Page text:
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It was pandemonium backstage at Jeremy Scott Friday evening.

Hair, makeup, nail teams and Gigi Hadid crowded into an overheated Clarkson Square tent before the start of the show, prepping for what makeup artist Kabuki for MAC described as a “symbolist” production.

“It’s sort of like symbolist almost, it’s almost like a bit pre-Rafaeli with the hair and a little early Seventies,” Kabuki said. “There was a photo of Shelley Duvall, I think from ‘Nashville,’ with some single eyelashes. There’s a lot of imagery of idolatry like from Elvis to Jesus all mixed up together. So there was a little bit of the statues of the Virgin Mary and the color palette that would be used there — sort of salmons around the eye, pinks, rosy cheeks and sort of a waxy texture to the skin.” To get the look, he used MAC’s Studio Finish Concealer on the skin and sheer pink Energy Shot Versicolour stain on the lips. On cheeks, he used the Kabuki Magic Powder Blush Duo, with Shell Cream Colour Base on the eye and Next to Nothing Face Colour. The biggest impact came from the lower lash line — where Kabuki cut and glued individual #7 lashes.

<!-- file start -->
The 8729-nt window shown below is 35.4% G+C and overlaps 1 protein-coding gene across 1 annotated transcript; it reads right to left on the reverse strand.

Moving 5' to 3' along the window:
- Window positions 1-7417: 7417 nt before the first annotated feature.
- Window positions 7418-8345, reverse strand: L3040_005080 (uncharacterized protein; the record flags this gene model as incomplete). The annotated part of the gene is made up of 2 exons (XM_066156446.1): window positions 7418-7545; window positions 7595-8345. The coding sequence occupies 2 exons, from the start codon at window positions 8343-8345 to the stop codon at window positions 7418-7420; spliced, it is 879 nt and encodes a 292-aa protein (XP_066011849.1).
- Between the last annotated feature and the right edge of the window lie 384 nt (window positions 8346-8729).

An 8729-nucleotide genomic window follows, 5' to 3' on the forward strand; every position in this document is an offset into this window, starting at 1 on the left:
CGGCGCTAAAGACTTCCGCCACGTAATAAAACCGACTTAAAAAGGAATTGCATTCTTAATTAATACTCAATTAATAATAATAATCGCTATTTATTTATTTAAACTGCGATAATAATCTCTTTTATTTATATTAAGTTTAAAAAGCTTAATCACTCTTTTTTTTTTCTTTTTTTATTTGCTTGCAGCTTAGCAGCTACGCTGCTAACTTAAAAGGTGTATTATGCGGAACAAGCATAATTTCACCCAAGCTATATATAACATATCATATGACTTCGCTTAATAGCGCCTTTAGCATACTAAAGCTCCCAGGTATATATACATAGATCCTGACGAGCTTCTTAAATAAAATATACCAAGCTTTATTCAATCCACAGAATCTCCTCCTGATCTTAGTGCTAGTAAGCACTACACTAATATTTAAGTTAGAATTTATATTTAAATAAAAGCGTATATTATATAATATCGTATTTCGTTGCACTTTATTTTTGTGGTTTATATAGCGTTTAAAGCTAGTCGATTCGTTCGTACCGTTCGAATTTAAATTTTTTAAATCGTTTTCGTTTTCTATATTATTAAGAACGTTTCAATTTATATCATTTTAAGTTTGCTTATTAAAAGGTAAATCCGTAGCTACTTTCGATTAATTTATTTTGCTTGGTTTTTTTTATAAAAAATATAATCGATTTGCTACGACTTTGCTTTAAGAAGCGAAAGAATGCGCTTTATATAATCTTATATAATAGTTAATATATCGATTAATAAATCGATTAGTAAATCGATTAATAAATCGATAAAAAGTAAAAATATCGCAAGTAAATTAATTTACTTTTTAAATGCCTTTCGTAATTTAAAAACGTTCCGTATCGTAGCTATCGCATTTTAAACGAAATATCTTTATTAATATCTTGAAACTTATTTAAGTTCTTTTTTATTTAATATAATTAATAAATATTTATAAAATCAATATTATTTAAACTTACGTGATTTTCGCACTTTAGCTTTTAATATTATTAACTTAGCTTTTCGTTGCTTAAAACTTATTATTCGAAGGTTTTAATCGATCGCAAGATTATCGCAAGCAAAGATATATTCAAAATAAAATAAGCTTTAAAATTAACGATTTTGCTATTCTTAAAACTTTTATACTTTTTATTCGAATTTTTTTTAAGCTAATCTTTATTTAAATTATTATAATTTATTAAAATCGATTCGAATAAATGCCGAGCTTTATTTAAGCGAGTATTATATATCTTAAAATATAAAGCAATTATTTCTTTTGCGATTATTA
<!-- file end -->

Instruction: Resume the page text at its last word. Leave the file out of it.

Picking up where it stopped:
The hair took on an individualistic vibe. “Normally for Jeremy we do one specific look…this show’s very different. The concept behind the show really is about how we worship social media and how we worship celebrity,” said Eugene Souleiman for Wella.

It resulted in many different looks, including pigtail buns and curls. “Some girls look raw and cool, like they’re from Seattle in the early Nineties,” Souleiman said. Others he described had a “disco feeling.” “One girl’s going to look like a cross between Elvis Presley and Liberace,” he added.

On the product, he used basically the entire Wella line, including men’s products. “There isn’t one product, there’s loads of products — it’s everywhere.”

Jan Arnold from CND designed a sun-drenched, custom-blended red hue with stars inspired by the Hollywood Walk of Fame for the press-on nail look. “I asked him in his words how he would describe [the collection], and he said ‘L.A. cool girl, eclectic,’ which kind of describes him, actually.”

To make the red, she blended one coat of Banana Clips, a yellow, with Electric Orange and two coats of Wild Fire red. “The key to this red is you don’t want to go classic length and shape,” Arnold said. “You want to go a little longer, a little pointier, very sleek and sexy, kind of badass.”

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